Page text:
Funny, "eat it" was the thought that was coming to my mind as well. I'm truly puzzled as to what exactly you think the problem is here.
Lemme break it down for you:
1. One version of chow mein consists of a fried cake of egg noodles topped with meat and veg.
2. This is what the employees at Quan's Kitchen, a restaurant in Allston MA staffed largely by Cantonese immigrants, call chow mein.
3. A recipe for this version of chow mein in this month's Gourmet agrees that this is, in fact, what the Cantonese call chow mein.
4. To me, the problem appears to be your bizarre insistence that I am somehow proclaiming that this is the only true dish that should be called chow mein.
5. I am not saying that, and had you been around for longer than 53 whole posts, you might know that I'm just about the last person around these parts who cares a tinker's dam about the concept of "authenticity."
6. I'm saying that the restaurant in my neighborhood serves this dish and that although the menu lists it only as "fried noodles," the employees call it chow mein.
7. I'm saying that this month's Gourmet has a recipe for this dish and calls it chow mein.
8. These are both incontrovertible facts.
9. The fact that there are OTHER dishes from other places that are ALSO called "chow mein" does not change these two incontrovertible facts:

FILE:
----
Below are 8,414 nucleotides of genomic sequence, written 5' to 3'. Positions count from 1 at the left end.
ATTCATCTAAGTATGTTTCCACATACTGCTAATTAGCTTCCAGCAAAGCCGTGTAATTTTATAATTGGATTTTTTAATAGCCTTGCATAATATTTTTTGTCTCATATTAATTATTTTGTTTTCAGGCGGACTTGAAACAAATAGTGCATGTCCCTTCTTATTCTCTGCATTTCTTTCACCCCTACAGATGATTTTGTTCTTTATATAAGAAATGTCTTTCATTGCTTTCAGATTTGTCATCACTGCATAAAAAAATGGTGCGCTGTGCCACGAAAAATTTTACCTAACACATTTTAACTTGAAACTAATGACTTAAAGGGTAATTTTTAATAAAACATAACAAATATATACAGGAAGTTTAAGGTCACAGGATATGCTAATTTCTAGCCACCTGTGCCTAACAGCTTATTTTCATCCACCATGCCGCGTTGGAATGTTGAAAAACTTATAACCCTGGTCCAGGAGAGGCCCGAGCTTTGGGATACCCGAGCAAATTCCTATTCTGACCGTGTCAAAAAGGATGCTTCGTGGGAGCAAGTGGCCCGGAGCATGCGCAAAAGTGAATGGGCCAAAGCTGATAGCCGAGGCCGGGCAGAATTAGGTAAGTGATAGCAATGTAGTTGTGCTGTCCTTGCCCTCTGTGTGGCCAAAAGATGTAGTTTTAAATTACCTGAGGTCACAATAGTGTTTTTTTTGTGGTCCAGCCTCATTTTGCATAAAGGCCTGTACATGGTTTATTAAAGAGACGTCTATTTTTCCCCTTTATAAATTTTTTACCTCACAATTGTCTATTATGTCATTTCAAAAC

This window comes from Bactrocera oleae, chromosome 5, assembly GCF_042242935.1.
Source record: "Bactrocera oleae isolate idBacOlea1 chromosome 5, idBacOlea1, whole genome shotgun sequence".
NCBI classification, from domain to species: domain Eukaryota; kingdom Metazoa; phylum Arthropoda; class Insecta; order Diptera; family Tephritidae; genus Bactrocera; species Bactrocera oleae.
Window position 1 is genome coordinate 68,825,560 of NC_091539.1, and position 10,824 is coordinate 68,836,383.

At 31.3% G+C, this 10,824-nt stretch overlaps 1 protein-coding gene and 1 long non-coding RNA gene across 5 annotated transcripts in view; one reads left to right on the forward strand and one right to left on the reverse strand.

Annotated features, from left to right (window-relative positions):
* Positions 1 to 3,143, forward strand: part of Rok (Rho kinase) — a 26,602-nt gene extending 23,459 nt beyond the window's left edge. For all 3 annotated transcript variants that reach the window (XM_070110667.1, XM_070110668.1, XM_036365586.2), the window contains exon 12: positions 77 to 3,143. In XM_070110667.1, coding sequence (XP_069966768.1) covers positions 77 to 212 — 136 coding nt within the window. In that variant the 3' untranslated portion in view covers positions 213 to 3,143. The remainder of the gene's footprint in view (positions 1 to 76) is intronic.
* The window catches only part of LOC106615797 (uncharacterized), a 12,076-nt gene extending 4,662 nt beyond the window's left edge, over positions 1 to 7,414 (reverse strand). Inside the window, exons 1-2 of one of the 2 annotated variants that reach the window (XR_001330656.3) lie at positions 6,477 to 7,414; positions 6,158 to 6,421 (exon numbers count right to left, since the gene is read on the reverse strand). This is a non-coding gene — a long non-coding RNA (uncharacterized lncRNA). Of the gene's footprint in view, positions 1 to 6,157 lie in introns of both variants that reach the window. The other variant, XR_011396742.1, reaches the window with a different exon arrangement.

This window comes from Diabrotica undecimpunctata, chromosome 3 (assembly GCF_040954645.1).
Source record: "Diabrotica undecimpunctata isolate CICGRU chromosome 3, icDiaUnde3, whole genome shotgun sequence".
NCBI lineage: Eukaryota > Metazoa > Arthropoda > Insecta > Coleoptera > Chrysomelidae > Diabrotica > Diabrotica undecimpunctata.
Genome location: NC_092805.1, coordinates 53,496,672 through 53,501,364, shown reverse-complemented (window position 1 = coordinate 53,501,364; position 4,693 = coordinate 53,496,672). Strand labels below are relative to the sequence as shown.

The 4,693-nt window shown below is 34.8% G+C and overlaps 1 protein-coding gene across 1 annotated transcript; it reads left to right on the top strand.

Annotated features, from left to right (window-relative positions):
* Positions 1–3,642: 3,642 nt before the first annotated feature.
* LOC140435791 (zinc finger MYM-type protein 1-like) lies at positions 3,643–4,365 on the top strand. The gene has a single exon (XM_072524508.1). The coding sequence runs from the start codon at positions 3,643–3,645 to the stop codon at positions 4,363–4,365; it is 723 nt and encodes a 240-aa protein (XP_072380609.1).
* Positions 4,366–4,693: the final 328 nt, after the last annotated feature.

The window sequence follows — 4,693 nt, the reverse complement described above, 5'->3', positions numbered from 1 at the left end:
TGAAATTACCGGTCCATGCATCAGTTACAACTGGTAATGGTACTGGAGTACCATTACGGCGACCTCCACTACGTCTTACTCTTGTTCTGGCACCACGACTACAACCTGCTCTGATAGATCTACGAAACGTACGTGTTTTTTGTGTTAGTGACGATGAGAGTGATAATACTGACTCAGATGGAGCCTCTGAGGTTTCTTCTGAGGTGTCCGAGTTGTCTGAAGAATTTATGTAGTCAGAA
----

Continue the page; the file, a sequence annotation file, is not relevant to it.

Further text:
9a: The employees at a restaurant in Allston, Massachusetts refer to a dish consisting of a cake of fried noodles topped with meat and veg as "chow mein."
9b: If you want to call them and complain about that, their phone number is 617-232-7617. I'm sure they'd love to drop everything and listen to you complain about how there's really no such "authentic" dish as chow mein, and that you know more about food than they do, because some guy on a bus once told you this.
9c: Similarly, I'm sure the editors at Gourmet deserve a similar sanctimonious dressing-down, and you can deliver it yourself at http://www.epicurious.com/gourmet/contact/contact
10. BT asked what dish he would get if he ordered chow mein at various places around the country.
11. I told him what he would get if he ordered chow mein at Quan's Kitchen in Allston, Massachusetts.
12. So now he knows, and the only person who has any kind of problem with this is some newbie douchebag who has taken it upon himself to declare himself the final arbiter of "authenticity" as it refers to Chinese cooking.
13. If you have a problem with this, the thread for complaints is the one marked "I have never been to a more unwelcoming board." Go there and vent your little heart out.